Make us your home page
Instagram

Today’s top headlines delivered to you daily.

(View our Privacy Policy)

Macron: My charm offensive may soften Trump's climate stance

President Donald Trump, French President Emmanuel Macron and White House Chief of Staff Reince Priebus are seen on a large video screen during Bastille Day parade on the Champs Elysees avenue in Paris, Friday, July 14, 2017. [Associated Press]

President Donald Trump, French President Emmanuel Macron and White House Chief of Staff Reince Priebus are seen on a large video screen during Bastille Day parade on the Champs Elysees avenue in Paris, Friday, July 14, 2017. [Associated Press]

PARIS — French President Emmanuel Macron says his glamorous Paris charm offensive on Donald Trump was carefully calculated — and may have changed the U.S. president's mind about climate change.

Macron defended his outreach to Trump, whose "America first" policies have elicited worry and disdain in Europe.

"Our countries are friends, so we should be too," Macron said in an interview Sunday in the Journal du dimanche newspaper.

After a tense, white-knuckle handshake at their first meeting in May, Macron said they gained "better, intimate knowledge of each other" during Trump's visit to Paris last week.

On their main point of contention — Trump's withdrawal from the landmark Paris climate agreement — Macron is quoted as saying that "Donald Trump listened to me. He understood the reason for my position, notably the link between climate change and terrorism."

Increasing droughts and other extreme weather blamed on man-made climate change are worsening migration crises and conflicts in some regions as populations fight over dwindling resources.

"He said he would try to find a solution in the coming months. We spoke in detail about what could allow him to return to the Paris deal," Macron said, according to the newspaper.

While in Paris, Trump remained non-committal about the U.S. eventually rejoining the climate agreement, telling Macron, "if it happens that will be wonderful, and if it doesn't that will be OK too." Trump has said the climate deal was unfair to U.S. business.

The French leader acknowledged that Trump's Paris visit — including a formal welcome at Napoleon's tomb, dinner in the Eiffel Tower and a place of honor at the annual Bastille Day military parade — was choreographed to give Americans a "stronger image of France" after deadly Islamic extremist attacks damaged the country's vital tourism sector.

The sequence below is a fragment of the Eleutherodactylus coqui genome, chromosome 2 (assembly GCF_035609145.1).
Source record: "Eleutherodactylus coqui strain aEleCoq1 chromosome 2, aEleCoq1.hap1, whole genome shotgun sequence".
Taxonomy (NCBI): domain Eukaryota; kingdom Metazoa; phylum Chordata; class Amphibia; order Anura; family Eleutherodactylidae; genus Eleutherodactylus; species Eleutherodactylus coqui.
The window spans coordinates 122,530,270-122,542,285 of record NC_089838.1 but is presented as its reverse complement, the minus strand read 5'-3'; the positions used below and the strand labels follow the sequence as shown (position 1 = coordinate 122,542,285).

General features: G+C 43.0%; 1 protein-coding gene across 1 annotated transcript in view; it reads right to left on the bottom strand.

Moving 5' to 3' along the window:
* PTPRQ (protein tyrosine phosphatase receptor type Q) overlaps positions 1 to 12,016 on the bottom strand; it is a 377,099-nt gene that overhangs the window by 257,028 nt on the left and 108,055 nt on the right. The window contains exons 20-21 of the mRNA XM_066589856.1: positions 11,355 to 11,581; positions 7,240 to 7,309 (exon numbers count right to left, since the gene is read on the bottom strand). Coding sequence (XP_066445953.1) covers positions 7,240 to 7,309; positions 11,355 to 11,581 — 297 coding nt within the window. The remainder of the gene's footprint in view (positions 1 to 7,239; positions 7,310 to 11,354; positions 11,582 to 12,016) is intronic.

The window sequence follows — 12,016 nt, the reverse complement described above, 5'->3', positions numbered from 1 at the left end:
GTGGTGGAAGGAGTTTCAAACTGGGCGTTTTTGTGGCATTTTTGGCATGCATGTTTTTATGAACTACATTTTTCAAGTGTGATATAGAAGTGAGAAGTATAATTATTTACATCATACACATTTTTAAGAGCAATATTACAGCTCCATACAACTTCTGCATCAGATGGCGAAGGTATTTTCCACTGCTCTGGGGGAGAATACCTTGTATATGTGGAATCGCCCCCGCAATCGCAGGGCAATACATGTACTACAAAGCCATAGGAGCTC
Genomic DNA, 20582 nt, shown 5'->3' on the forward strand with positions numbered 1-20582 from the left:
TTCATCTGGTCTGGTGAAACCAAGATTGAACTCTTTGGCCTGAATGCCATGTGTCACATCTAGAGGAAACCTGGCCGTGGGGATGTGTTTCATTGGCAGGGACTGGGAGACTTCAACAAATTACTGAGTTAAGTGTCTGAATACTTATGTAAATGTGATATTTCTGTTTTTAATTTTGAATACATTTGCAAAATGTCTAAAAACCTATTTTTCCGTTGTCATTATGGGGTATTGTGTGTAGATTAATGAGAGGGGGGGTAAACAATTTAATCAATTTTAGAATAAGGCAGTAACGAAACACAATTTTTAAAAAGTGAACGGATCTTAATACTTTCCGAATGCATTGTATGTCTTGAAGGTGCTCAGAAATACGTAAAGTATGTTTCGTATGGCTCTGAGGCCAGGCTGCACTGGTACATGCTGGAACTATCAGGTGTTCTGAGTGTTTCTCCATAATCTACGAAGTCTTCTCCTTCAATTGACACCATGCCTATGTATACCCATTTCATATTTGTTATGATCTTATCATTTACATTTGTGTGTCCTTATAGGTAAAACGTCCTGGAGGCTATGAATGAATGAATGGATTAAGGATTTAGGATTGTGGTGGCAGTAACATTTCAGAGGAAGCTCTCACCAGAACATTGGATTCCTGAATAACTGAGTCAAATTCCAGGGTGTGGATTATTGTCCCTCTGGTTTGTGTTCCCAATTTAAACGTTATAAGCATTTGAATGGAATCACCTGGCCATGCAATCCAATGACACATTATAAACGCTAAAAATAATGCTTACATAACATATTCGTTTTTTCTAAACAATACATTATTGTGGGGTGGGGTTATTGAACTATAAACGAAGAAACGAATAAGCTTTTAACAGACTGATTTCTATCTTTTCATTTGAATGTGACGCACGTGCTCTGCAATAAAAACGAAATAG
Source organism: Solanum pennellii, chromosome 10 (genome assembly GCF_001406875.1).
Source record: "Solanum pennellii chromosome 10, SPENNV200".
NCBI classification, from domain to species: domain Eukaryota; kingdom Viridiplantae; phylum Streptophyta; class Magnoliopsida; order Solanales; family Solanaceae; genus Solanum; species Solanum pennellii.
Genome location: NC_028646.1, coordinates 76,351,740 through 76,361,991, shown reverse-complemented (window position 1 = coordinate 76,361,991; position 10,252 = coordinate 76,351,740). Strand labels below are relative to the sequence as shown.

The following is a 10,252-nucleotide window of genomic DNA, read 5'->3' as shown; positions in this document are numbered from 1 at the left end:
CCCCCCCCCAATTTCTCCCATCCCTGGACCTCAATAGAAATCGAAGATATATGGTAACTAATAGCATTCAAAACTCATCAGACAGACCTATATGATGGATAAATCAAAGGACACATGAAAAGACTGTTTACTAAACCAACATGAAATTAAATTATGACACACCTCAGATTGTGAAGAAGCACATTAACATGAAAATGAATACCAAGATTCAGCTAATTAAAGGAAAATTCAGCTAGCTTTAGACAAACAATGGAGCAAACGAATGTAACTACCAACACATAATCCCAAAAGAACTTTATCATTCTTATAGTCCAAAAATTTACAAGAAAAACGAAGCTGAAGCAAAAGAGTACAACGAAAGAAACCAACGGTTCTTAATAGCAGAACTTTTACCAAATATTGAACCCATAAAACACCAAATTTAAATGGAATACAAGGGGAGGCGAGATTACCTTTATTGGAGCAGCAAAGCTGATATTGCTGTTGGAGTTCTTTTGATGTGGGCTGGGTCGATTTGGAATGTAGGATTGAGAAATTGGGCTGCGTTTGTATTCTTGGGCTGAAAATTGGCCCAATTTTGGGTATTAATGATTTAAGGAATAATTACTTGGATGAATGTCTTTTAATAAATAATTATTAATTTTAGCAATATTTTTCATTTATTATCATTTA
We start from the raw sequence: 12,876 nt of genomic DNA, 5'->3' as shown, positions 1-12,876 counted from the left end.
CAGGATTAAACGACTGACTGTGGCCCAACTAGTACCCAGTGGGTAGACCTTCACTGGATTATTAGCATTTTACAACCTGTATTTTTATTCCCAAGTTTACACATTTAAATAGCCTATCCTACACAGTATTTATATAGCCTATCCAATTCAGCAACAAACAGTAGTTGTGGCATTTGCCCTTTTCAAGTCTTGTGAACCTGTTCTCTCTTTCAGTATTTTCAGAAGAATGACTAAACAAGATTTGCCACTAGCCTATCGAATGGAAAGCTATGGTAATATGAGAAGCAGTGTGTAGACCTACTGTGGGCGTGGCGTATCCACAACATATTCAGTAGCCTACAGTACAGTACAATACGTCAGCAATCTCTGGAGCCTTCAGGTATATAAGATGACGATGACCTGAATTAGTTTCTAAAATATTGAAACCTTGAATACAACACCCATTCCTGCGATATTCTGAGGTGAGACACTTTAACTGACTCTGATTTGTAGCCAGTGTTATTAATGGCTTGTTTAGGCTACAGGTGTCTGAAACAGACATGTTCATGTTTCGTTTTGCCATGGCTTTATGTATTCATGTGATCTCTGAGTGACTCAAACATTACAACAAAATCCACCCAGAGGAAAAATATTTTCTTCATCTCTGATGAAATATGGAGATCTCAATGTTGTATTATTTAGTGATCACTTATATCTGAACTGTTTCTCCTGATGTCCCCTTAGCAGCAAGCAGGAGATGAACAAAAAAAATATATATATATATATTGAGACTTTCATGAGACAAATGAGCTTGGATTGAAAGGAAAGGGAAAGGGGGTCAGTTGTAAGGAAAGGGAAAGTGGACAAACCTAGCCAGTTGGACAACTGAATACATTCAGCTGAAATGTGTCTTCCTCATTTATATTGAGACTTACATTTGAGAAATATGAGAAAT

It was also aimed at Trump himself, who has said that Paris has been ruined by the threat of terrorism, which he ties to immigrants.

"I think Donald Trump left having a better image of France than upon his arrival," Macron is quoted as saying.

Macron: My charm offensive may soften Trump's climate stance 07/16/17 [Last modified: Sunday, July 16, 2017 11:08am]
Photo reprints | Article reprints

Copyright: For copyright information, please check with the distributor of this item, Associated Press.
    

Join the discussion: Click to view comments, add yours

Loading...
  1. Two-vehicle collision leaves driver dead, another with serious injuries

    Accidents

    SAN ANTONIO — A two-vehicle collision Tuesday morning in Pasco County left one person dead and another with serious injuries.

  2. Bob Graham says Trump appears to be pushing Jeff Sessions aside to get at Robert Mueller

    Blogs

    WASHINGTON - President Trump's attack on Attorney General Jeff Sessions is "unseemly" and without precedent, former Florida Sen. Bob Graham said this morning. 

    Former Sen. Bob Graham on CNN
  3. Innovocative Theatre company debuts with workmanlike production of 'Proof'

    Stage

    TAMPA — A new company debuts with Proof, David Auburn's Pulitzer-winning play. Innovocative Theatre, founded by Dunedin native Staci Sabarsky, is currently running productions out of Stageworks Theatre space. Sabarsky also directs and performs in the show.

    Dennis Duggan plays Robert Marie-Claude Tremblay plays Catherine in Innovocative Theatre's first production, Proof, by David Auburn. Photo courtesy of Staci Sabarsky.
  4. Largo company's bomb-detecting laser device shows promise in finding fentanyl

    Military

    A retired Green Beret who runs a Largo defense company that makes bomb-detecting equipment sees a new use for his laser-based technology: Detecting the dangerous opioid fentanyl from a distance to protect law enforcement personnel and help with prosecutions.

    Tim Molner with Alakai Defense Systems of Largo demonstrates how a company device uses laser technology to analyze chemical residue from a safe distance. [JIM DAMASKE   |   Times]
  5. Clearwater Beach driver: 'My intentions were to take my own life'

    News

    CLEARWATER — Ryan Michael Stiles stuck close to the dunes and blared his horn when he drove onto Clearwater Beach last Thursday afternoon. He didn't want to hurt anyone there, he said in an interview from the Pinellas County Jail on Tuesday morning.

    Ryan Michael Stiles, 27, was arrested last Thursday after driving onto the sands of Clearwater Beach, police said. He is currently being held at the Pinellas County Jail.